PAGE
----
The perilous ramifications of the September 11 attacks on the United States are only now beginning to unfold. They will undoubtedly be felt for generations to come. This is one of many sad conclusions readers will draw from Craig Unger's exceptional book House of Bush House of Saud: The Secret Relationship Between the World's Two Most Powerful Dynasties. As Unger claims in this incisive study, the seeds for the "Age of Terrorism" and September 11 were planted nearly 30 years ago in what, at the time, appeared to be savvy business transactions that subsequently translated into political currency and the union between the Saudi royal family and the extended political family of George H. W. Bush. On the surface, the claim may appear to be politically driven, but as Unger (a respected investigative journalist and editor) probes--with scores of documents and sources--the political tenor of the U.S. over the last 30 years, the Iran-Iraq War, the war in Afghanistan, the birth of Al Qaeda, the dubious connection between members of the Saudi Royal family and the exportation of terror, and the personal fortunes amassed by the Bush family from companies such as Harken Energy and the Carlyle Group, he exposes the "brilliantly hidden agendas and purposefully murky corporate relationships" between these astonishingly powerful families.His evidence is persuasive and reveals a devastating story of Orwellian proportions, replete with political deception, shifting allegiances, and lethal global consequences. Unger begins his book with the remarkable story of the repatriation of 140 Saudis directly following the September 11 attacks. He ends where Richard A. Clarkebegins, questioning the efficacy of the war in Iraq in the battle against terrorism. We are unquestionably facing a global security crisis unlike any before. President Bush insists that we will prevail, yet as Unger so effectively concludes, "Never before has an American president been so closely tied to a foreign power that harbors and supports our country's mortal enemies." --Silvana Tropea --This text refers to an out of print or unavailable edition of this title.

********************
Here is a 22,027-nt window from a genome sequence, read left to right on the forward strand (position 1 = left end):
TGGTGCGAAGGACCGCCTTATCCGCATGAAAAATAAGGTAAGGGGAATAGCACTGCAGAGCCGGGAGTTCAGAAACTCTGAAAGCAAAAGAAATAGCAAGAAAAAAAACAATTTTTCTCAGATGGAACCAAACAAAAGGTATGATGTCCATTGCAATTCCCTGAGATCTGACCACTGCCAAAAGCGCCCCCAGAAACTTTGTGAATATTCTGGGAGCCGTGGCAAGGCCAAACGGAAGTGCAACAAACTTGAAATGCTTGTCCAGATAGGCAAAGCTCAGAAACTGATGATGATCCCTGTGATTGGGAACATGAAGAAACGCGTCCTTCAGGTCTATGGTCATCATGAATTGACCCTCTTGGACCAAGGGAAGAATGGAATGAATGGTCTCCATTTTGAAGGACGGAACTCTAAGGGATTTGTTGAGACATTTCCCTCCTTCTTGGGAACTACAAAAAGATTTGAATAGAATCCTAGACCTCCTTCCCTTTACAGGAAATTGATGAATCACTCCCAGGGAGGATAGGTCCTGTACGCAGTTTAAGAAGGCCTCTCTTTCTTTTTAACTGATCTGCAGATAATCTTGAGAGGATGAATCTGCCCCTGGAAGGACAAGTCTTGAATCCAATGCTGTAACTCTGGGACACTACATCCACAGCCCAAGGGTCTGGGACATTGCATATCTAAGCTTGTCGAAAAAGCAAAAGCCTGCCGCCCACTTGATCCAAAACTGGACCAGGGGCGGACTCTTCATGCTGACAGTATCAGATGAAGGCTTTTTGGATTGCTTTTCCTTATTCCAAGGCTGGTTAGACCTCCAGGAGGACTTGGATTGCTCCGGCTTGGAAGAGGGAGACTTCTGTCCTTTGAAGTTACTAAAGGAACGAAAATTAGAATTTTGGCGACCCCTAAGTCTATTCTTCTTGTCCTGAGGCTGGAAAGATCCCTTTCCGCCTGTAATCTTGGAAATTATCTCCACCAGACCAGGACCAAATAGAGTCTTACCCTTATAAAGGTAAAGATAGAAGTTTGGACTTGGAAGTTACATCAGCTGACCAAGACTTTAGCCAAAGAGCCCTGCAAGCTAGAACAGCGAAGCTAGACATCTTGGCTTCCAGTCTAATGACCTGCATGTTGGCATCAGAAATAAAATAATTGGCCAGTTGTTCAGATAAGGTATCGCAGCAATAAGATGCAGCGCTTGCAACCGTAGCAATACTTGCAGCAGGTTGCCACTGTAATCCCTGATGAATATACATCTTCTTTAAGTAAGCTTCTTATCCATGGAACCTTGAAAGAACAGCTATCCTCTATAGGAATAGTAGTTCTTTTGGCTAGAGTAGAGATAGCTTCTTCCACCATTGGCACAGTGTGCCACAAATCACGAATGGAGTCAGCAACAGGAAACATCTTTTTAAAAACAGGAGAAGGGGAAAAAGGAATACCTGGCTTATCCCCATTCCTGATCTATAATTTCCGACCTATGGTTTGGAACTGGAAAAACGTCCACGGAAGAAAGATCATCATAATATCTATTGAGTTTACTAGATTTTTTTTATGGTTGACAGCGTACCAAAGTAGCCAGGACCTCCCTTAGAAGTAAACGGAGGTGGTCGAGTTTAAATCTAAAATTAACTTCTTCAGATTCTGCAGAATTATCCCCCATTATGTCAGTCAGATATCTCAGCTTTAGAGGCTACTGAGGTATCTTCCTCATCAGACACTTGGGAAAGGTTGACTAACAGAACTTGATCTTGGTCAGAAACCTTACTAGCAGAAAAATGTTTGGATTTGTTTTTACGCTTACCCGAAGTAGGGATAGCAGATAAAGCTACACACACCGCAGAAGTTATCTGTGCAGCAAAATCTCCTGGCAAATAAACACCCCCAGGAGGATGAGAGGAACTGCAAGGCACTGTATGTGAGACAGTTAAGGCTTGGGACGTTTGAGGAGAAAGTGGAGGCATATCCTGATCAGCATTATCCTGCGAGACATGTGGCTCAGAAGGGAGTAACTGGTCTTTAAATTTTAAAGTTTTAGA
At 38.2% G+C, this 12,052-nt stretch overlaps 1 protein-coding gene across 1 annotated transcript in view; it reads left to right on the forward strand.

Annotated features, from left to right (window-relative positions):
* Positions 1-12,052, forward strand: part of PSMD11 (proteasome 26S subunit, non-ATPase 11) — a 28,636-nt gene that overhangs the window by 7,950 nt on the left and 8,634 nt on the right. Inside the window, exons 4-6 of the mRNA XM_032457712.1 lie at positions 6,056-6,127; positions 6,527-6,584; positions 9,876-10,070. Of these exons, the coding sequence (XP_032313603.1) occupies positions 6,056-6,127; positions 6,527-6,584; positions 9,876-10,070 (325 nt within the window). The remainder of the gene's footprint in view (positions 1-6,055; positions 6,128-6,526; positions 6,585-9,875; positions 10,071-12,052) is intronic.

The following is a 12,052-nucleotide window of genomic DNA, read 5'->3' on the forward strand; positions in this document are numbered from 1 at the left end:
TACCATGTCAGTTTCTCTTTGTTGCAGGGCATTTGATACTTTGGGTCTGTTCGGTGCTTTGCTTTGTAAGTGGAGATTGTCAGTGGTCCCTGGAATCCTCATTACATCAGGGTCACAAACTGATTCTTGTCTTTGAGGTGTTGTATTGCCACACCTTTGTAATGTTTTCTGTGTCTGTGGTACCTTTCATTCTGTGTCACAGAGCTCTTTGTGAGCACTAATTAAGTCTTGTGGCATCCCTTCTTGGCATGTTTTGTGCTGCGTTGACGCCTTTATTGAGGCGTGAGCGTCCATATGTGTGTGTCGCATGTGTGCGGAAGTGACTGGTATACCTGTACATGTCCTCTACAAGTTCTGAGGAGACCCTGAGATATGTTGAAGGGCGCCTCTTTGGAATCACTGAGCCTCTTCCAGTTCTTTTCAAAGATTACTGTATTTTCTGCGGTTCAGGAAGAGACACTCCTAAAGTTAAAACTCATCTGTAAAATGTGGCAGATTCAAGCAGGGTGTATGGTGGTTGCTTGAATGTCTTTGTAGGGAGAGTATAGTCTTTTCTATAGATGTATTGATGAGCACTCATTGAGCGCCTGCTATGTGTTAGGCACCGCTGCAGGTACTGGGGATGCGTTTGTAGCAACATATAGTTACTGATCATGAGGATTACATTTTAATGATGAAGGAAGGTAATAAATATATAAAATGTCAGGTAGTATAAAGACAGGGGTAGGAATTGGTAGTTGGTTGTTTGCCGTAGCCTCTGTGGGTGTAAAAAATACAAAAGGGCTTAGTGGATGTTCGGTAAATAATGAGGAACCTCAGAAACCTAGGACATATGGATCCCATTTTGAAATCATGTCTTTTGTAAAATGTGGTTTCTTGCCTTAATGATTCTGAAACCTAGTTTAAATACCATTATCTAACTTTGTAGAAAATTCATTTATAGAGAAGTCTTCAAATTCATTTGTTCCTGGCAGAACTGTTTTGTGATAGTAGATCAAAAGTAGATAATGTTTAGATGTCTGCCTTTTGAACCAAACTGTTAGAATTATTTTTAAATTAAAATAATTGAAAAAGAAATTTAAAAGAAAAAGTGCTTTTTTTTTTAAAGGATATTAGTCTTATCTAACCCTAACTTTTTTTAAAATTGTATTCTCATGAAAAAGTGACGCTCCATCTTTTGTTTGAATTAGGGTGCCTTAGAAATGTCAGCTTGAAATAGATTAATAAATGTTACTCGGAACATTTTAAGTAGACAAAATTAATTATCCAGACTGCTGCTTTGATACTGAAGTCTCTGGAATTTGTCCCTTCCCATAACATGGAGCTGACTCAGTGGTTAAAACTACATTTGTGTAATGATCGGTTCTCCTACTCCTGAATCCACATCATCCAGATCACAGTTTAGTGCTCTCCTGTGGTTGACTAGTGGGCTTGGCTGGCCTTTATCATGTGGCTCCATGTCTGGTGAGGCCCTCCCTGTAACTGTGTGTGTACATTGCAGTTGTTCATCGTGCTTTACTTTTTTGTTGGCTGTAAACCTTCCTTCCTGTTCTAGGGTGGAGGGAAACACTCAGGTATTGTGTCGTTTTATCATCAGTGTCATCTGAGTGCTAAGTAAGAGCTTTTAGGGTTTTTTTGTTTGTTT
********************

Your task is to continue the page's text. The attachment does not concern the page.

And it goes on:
THESE ENDLESS WARS HAVE COST US BILLIONS OF DOLLARS AND THOUSANDS OF LIVES.... all because Saddam gave the middle finger to the filthy Saudis! 





FBI holds 80,000 pages of secret documents on Saudi-9/11 links

FBI holds 80,000 pages of secret documents on Saudi-9/11 links

By Patrick Martin
14 May 2016
The American FBI has a secret cache of documents, more than 80,000 pages in all, concerning possible ties between the 9/11 hijackers and an upper-class Saudi family who lived in Florida and fled the United States two weeks before the suicide hijackings that killed nearly 3,000 people.

A federal judge in Tampa, Florida has been reviewing the documents for more than two years as a consequence of a Freedom of Information Act lawsuit brought by a trio of online reporters—Anthony Summers, Robbyn Swan and Dan Christensen. The review process has been extremely slow because of restrictive FBI rules on how many pages Judge William Zloch may access at any one time.

The existence of the document trove was revealed Friday in a front-page article in the US-based web publication the Daily Beast. The article identified the Saudi family as Abdulaziz al-Hijji and his wife Anoud, who was the daughter of Esam Ghazzawi, an adviser to a nephew of Saudi King Fahd.

Ghazzawi owned the home in which they were staying in a gated community in Sarasota, Florida. The home was raided by the FBI after 9/11 but the residents had all departed in evident haste on August 30, 2001.

Visitor logs in the community, known as Prestancia, showed that the alleged ringleader of the 9/11 hijackers, Mohammad Atta, had visited al-Hijji, along with two other 9/11 hijackers, Ziad Jarrah and Marwan Al-Shehhi.

Former Senator Robert Graham, co-chair of the joint congressional committee that investigated the 9/11 attacks, told the Daily Beast that he had never known of the FBI documents on the Saratoga home until they were uncovered by the investigative journalists. He later viewed a portion of these records and confirmed that they identified the three 9/11 hijackers as visitors.